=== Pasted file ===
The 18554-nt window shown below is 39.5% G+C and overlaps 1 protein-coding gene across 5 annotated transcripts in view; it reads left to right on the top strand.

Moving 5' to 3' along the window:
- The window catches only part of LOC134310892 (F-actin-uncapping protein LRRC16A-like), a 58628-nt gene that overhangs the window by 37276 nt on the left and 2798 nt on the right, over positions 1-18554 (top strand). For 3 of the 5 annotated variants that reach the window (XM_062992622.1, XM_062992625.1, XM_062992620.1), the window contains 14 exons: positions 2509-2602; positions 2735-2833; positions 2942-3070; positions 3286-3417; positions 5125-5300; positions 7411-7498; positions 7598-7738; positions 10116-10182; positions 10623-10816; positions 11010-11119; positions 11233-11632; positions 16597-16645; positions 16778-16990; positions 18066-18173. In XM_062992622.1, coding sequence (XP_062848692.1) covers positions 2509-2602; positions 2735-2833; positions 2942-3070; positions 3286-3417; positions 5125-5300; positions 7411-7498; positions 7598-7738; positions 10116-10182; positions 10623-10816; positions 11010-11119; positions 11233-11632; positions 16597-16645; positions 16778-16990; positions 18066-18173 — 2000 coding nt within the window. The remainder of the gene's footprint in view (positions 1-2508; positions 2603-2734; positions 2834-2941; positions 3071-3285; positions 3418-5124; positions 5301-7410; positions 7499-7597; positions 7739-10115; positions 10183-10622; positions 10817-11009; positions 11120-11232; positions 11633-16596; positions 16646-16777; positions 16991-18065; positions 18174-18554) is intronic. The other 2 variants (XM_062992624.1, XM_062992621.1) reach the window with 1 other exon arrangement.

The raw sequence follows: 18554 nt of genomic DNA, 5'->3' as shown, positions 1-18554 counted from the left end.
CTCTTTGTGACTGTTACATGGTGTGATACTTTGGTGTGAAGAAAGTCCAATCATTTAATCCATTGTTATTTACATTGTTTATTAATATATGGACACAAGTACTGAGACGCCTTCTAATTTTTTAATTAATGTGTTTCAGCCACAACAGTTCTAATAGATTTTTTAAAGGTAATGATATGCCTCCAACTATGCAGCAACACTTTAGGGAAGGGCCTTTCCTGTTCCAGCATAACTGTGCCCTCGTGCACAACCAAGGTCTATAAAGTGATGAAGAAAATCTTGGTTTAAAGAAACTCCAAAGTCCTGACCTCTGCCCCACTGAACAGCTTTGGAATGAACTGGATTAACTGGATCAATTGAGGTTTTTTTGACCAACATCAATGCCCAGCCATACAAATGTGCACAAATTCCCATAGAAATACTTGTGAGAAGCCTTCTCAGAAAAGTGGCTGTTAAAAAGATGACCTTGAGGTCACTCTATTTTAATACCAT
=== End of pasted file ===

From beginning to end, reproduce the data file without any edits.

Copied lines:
The 18554-nt window shown below is 39.5% G+C and overlaps 1 protein-coding gene across 5 annotated transcripts in view; it reads left to right on the top strand.

Moving 5' to 3' along the window:
- The window catches only part of LOC134310892 (F-actin-uncapping protein LRRC16A-like), a 58628-nt gene that overhangs the window by 37276 nt on the left and 2798 nt on the right, over positions 1-18554 (top strand). For 3 of the 5 annotated variants that reach the window (XM_062992622.1, XM_062992625.1, XM_062992620.1), the window contains 14 exons: positions 2509-2602; positions 2735-2833; positions 2942-3070; positions 3286-3417; positions 5125-5300; positions 7411-7498; positions 7598-7738; positions 10116-10182; positions 10623-10816; positions 11010-11119; positions 11233-11632; positions 16597-16645; positions 16778-16990; positions 18066-18173. In XM_062992622.1, coding sequence (XP_062848692.1) covers positions 2509-2602; positions 2735-2833; positions 2942-3070; positions 3286-3417; positions 5125-5300; positions 7411-7498; positions 7598-7738; positions 10116-10182; positions 10623-10816; positions 11010-11119; positions 11233-11632; positions 16597-16645; positions 16778-16990; positions 18066-18173 — 2000 coding nt within the window. The remainder of the gene's footprint in view (positions 1-2508; positions 2603-2734; positions 2834-2941; positions 3071-3285; positions 3418-5124; positions 5301-7410; positions 7499-7597; positions 7739-10115; positions 10183-10622; positions 10817-11009; positions 11120-11232; positions 11633-16596; positions 16646-16777; positions 16991-18065; positions 18174-18554) is intronic. The other 2 variants (XM_062992624.1, XM_062992621.1) reach the window with 1 other exon arrangement.

The raw sequence follows: 18554 nt of genomic DNA, 5'->3' as shown, positions 1-18554 counted from the left end.
CTCTTTGTGACTGTTACATGGTGTGATACTTTGGTGTGAAGAAAGTCCAATCATTTAATCCATTGTTATTTACATTGTTTATTAATATATGGACACAAGTACTGAGACGCCTTCTAATTTTTTAATTAATGTGTTTCAGCCACAACAGTTCTAATAGATTTTTTAAAGGTAATGATATGCCTCCAACTATGCAGCAACACTTTAGGGAAGGGCCTTTCCTGTTCCAGCATAACTGTGCCCTCGTGCACAACCAAGGTCTATAAAGTGATGAAGAAAATCTTGGTTTAAAGAAACTCCAAAGTCCTGACCTCTGCCCCACTGAACAGCTTTGGAATGAACTGGATTAACTGGATCAATTGAGGTTTTTTTGACCAACATCAATGCCCAGCCATACAAATGTGCACAAATTCCCATAGAAATACTTGTGAGAAGCCTTCTCAGAAAAGTGGCTGTTAAAAAGATGACCTTGAGGTCACTCTATTTTAATACCAT